- Fans of the Great Lakes should check out the Walk to Sustain our Great Lakes, in which Julia and Alyssa will, starting in August, take a little stroll from the Milwaukee harbor to Lake Superior. A number of classroom teachers have already signed on to follow their progress/interact with them when school resumes in fall. See http://www.wsogl.com/.
- While you’re at it, read all about the 2017 SEWISC Garlic Mustard Pullathon at https://sewisc.org/.
We now return to our regular programming.
First of all, a little about the saddlebags genus Tramea. It’s in the skimmer family Libellulidae, a genus with seven species known from North America, four of which have been recorded in Wisconsin. They’re named for the dark patches at the base of the hind wings, conspicuous when they fly overhead (they‘re tireless flyers and can circle overhead for far longer than you and your camera feel like waiting). Striped Saddlebags http://wiatri.net/inventory/odonata/SpeciesAccounts/SpeciesDetail.cfm?TaxaID=175, the latest addition to Wisconsin’s saddlebags list, are in a subgroup called the “narrowsaddle” saddlebags, because the saddle is only about as wide as the dragonfly’s abdomen. Our other three species (Red, Black, and Carolina) are “broadsaddle” saddlebags.
They are often called “dancing gliders” because of their unusual reproductive behavior. A male patrols a territory, and when a female nears, he accosts her, using his legs to grab her and manipulate her so that he can get his claspers onto the back of her head. Saddlebags mate for about 10 minutes, perched on vegetation (she can store sperm and need only mate once), and then they fly out over the water in tandem at about knee height or lower (our knees), looking for an area with lots of emergent vegetation. When she is ready to oviposit, he releases her (http://bugguide.net/node/view/654958/bgimage, demonstrated here by Black Saddlebags) but continues to guard her from above (hover guarding). She drops to the water’s surface, tapping it gently to loosen some eggs, and then dances back up to rejoin the male, and then they do it again. Paulson, in Dragonflies and Damselflies of the East, says (about Black Saddlebags) that the dance is observed from underwater, and that bass and other predatory fish have been known to follow a preoccupied couple (needless to say, saddlebags prefer fish-free ponds). Unattached males may follow, too, and take advantage of the brief uncoupling to steal the lady. She may oviposit solo, but if she does, she moves ten times faster than she does when a male is guarding her.
These are largish dragonflies, around two inches long, with broad hindwings, a slim abdomen, and a round head. And they are fast, reaching speeds of 17 mph. They may rest high in a tree or near the ground, invisible either way (the BugLady is always inadvertently kicking them up out of the grass). In hot weather, they may droop their abdomens as they perch, a reverse “obelisk” position that has the similar result of averting overheating by minimizing the amount of sun that strikes the abdomen http://bugguide.net/node/view/96096/bgimage, and they do the same thing in flight. Not surprisingly, the majority of internet hits for saddlebags are photo sites.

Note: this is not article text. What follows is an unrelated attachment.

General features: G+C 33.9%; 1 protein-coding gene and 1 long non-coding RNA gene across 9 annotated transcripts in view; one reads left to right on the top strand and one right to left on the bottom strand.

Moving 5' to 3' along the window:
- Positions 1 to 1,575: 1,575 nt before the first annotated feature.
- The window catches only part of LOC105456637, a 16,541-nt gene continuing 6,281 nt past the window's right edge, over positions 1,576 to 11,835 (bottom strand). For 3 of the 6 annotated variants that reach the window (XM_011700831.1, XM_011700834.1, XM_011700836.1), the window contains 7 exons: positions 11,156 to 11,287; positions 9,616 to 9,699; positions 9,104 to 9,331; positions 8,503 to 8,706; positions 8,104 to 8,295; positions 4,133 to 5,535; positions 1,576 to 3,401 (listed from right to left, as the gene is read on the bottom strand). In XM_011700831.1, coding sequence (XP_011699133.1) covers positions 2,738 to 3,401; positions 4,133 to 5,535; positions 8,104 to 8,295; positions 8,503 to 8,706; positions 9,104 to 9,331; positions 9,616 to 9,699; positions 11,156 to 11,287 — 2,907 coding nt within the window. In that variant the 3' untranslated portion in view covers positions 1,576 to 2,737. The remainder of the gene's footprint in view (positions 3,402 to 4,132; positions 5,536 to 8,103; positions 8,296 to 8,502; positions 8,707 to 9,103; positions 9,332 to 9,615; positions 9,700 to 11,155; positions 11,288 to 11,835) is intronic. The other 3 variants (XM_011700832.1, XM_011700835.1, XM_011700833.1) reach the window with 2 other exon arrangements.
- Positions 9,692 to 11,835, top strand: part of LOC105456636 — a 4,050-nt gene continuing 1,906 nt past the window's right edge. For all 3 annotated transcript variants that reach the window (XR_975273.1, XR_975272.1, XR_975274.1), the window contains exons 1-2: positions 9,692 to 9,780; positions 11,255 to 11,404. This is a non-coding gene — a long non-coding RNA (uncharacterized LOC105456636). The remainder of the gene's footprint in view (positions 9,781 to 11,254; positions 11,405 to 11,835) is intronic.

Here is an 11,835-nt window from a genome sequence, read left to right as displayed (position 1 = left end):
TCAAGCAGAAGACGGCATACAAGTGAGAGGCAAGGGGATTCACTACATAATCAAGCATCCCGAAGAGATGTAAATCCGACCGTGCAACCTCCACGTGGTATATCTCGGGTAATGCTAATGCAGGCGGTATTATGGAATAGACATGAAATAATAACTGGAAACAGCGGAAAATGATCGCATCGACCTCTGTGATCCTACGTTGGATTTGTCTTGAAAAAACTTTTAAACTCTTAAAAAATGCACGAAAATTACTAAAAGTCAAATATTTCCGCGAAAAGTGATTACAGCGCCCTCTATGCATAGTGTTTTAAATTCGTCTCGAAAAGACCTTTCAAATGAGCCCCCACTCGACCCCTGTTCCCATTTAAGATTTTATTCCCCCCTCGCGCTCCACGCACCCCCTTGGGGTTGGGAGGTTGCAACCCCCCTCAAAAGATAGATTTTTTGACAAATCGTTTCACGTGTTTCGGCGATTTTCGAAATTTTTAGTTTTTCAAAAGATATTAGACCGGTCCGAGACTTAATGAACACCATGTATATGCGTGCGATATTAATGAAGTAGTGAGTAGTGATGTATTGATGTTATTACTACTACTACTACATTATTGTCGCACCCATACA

The books say that the genus Tramea is considered one of the most highly evolved genera of dragonflies. The BugLady saw that statement a number of times, without elaboration, in connection with the saddlebags and also with the rainpool gliders (genus Pantala). In the case of the gliders, it seemed to be associated with physiological and behavioral adaptations that allow them to fly for huge distances, feeding in the air (they even have the ability to store fat and use it for energy on long flights), and that allow their naiads to develop quickly in very temporary bodies of water. Of course, gliders are also famous for ovipositing on car windows in parking lots, thinking they are over water, so they lose a bit of credibility there.
We’re near the northern edge of saddlebags’ ranges here in Wisconsin (check species ranges at the Wisconsin Odonata Survey http://wiatri.net/inventory/odonata/SpeciesAccounts/), and have fun with the maps at the really cool national dragonfly range-finder at http://www.odonatacentral.org/index.php/MapAction.windowed (type the genus of your dragonfly into the “Taxa” box (in this case, Tramea) and select your species from the drop-down list).
Carolina Saddlebags (Tramea carolina) have been recorded in about 15 counties in Wisconsin, scatter-gunned throughout the state. These are primarily eastern/southeastern dragonflies that range from Nova Scotia to Texas, and they’re listed as a rare migrant here in God’s Country, but sightings seem to have been on an uptick in recent years (more dragonfly watchers? climate change?). Carolinas prefer shallow ponds, swamps, and lakes, and very slow streams as long as there is plenty of emergent vegetation and the water is not muddy, and they are a bit more tolerant of the presence of fish than their confreres.
They are one of two red broadsaddle saddlebags on the Wisconsin scene, but neither of the red species is as widely distributed in the state as the Black Saddlebags. How can you tell them apart? Short answer – sometimes you can’t (so maybe there are more Carolinas out here than we think).